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Recent Mayo Clinic research showed that it is possible to electronically connect community health and wellness program information with people's medical records in a reliable and secure manner. The combined data can help patients and their doctors identify promising programs that may help patients reach their health and wellness goals.
The linkage can also provide valuable health outcome information to community programs, providing necessary evidence to support continuing, stopping or expanding a particular initiative.
Published in Learning Health Systems, the study describes how the investigators implemented and evaluated the various components of this novel, learning "well care" system.
"Hospitals and health care centers have a moral responsibility to do more in their communities than just treat patients with an illness or injury," says Paul Takahashi, M.D., a community internal medicine physician at Mayo Clinic and the senior author of the study. "We also need to collaborate within the community on collective efforts to improve the quality of life, health and wellbeing of all."
"It's a new way of thinking for some health care providers and organizations," he says, "the idea that a substantial focus among those who practice of medicine should be on lessening the need for our services."
The recent study is an example of this type of community collaboration, conducted with the intention of expanding the community's capability to work together for improved population health and wellness.
Collaborating for better community outcomes
A variety of evidence-based health and wellness programs have been developed around the world. They have been tested with randomized controlled trials, and found to improve individual participant outcomes, but little is known about how well they work when offered in a natural community setting.
"Our pragmatic evaluation of the effectiveness of evidence-based programs delivered in community settings, outside of a research context, is novel but crucial to understanding how these programs work in real world environments," says Sarah Redmond, Ph.D., the study's first author. Dr. Redmond is a health services researcher in the Mayo Clinic Robert D. and Patricia E. Kern Center for the Science of Health Care Delivery.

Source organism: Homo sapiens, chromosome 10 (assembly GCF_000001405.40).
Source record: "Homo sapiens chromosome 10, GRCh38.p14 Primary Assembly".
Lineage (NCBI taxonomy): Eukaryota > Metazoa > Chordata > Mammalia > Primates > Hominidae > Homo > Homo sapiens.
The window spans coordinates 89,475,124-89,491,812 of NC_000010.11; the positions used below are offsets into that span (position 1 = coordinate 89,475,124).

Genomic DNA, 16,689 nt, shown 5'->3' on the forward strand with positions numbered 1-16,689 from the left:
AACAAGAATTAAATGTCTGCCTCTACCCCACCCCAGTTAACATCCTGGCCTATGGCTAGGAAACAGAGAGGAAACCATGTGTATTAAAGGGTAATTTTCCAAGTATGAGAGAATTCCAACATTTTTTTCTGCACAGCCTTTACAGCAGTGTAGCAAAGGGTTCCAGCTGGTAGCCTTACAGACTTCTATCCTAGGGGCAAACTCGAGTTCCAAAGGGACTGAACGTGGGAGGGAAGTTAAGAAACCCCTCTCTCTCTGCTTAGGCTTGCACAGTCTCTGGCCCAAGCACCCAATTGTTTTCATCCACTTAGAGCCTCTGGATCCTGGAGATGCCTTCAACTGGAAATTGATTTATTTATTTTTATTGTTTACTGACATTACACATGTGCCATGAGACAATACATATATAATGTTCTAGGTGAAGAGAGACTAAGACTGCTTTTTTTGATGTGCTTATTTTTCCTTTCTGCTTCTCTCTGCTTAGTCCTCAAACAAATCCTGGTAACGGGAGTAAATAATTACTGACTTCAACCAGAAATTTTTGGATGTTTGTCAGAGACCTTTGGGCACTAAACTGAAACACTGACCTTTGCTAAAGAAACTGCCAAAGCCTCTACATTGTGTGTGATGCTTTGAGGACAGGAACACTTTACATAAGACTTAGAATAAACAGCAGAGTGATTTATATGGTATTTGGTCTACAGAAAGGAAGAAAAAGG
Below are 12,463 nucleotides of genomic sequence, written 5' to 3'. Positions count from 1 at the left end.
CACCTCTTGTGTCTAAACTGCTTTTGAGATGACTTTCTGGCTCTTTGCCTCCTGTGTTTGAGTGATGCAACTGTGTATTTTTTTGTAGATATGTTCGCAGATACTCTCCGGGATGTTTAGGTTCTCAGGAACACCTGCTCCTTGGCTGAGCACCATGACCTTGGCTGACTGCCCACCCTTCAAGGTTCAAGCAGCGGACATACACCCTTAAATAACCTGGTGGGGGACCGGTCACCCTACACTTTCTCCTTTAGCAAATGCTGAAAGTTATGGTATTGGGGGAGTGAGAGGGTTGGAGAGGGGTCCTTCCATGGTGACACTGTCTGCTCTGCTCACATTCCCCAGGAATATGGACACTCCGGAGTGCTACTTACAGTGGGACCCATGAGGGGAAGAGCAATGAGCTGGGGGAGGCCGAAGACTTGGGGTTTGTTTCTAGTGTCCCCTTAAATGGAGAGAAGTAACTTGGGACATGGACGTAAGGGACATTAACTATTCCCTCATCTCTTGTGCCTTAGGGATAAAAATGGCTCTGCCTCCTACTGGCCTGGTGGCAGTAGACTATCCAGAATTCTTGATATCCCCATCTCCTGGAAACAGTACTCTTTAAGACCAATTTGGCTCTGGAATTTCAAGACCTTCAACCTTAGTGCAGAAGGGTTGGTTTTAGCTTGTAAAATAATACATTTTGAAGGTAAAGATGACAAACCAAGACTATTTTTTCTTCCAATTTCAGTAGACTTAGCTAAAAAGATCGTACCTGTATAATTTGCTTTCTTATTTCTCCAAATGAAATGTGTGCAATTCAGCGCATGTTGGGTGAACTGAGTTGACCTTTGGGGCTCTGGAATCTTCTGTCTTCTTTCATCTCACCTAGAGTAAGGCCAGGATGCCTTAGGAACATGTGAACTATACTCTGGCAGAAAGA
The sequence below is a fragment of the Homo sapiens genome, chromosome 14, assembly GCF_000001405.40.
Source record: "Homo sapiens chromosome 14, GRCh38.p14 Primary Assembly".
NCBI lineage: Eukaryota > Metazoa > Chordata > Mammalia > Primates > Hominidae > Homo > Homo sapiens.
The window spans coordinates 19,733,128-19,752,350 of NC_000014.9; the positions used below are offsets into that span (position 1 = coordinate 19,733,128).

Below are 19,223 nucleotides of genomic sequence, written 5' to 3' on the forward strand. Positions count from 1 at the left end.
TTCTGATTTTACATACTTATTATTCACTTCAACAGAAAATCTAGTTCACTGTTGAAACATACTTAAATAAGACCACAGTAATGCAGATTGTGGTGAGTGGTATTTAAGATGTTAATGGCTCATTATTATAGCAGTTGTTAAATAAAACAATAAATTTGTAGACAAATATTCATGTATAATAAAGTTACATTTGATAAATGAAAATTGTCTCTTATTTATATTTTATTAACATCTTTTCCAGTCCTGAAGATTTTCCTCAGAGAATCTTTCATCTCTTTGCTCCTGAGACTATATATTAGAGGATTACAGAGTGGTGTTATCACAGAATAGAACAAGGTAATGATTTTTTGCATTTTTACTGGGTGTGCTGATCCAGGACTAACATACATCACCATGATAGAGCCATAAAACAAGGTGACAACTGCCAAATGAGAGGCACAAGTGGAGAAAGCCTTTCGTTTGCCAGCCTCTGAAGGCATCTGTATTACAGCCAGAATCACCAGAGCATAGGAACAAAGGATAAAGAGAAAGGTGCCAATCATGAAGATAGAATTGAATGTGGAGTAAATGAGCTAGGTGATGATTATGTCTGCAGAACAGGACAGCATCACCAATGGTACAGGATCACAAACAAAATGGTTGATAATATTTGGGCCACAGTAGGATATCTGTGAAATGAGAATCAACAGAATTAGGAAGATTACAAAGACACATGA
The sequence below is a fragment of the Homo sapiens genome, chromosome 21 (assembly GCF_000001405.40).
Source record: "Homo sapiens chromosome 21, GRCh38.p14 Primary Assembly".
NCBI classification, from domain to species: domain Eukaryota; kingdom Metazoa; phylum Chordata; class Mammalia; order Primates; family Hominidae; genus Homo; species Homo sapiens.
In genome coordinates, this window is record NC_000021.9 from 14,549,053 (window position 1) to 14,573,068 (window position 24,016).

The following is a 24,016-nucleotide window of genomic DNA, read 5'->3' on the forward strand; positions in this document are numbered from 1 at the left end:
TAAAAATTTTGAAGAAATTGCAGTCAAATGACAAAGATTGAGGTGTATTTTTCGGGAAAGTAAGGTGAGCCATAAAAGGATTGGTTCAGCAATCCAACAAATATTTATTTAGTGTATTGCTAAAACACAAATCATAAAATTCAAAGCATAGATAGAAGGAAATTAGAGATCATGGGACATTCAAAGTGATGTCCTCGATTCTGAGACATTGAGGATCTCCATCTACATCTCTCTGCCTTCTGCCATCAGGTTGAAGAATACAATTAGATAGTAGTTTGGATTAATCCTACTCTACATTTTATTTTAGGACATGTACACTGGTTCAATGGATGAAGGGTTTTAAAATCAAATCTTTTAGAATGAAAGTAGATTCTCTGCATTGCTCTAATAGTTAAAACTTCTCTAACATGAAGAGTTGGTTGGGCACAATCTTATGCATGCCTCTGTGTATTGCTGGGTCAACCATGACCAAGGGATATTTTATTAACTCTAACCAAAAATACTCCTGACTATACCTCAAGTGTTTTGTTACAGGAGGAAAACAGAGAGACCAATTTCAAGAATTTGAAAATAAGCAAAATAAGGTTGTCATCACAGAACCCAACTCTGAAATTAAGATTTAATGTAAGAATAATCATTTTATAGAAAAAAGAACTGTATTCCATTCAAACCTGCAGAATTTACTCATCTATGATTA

"This work will lead to iterative learning for both the community programs and the health care systems in the community," she says. "This provides continuous improvement opportunities for the collaborators, and ideally will result in improved health and wellness for all members of the community."
The research team had some unique resources available in and around Rochester, Minnesota, where they conducted the study. In particular, the Rochester Epidemiology Project, which links medical records for most of the community, and WellConnect, which offers a number of wellness programs which have been proven to help improve health and quality of life.
Read about the unique resources that this Rochester, Minnesota-based team was able to use to implement and evaluate their idea to advance "well care."
The Rochester Epidemiology Project, also called the REP — said 'rep' — is a community collaboration centered in Olmsted County, Minnesota. The REP has existed for more than 50 years, and links medical records from across 27 counties in Minnesota and Wisconsin, enabling a wide variety of medical research.
"The Rochester Epidemiology Project is really important because it is truly a snapshot of health and illness within our region," says Dr. Takahashi. "The amount of information that we gather is tremendous, and it helps us learn and grow our community's opportunities to be well and live fully."
"Thousands of papers and countless advancements have been enabled by the REP," he notes.
WellConnect is a newer collaboration overlapping the Southeast Minnesota portion of the REP's community. Currently WellConnect encompasses programs and participants in 11 counties, led by more than 20 organizations who work together to improve community health and wellness.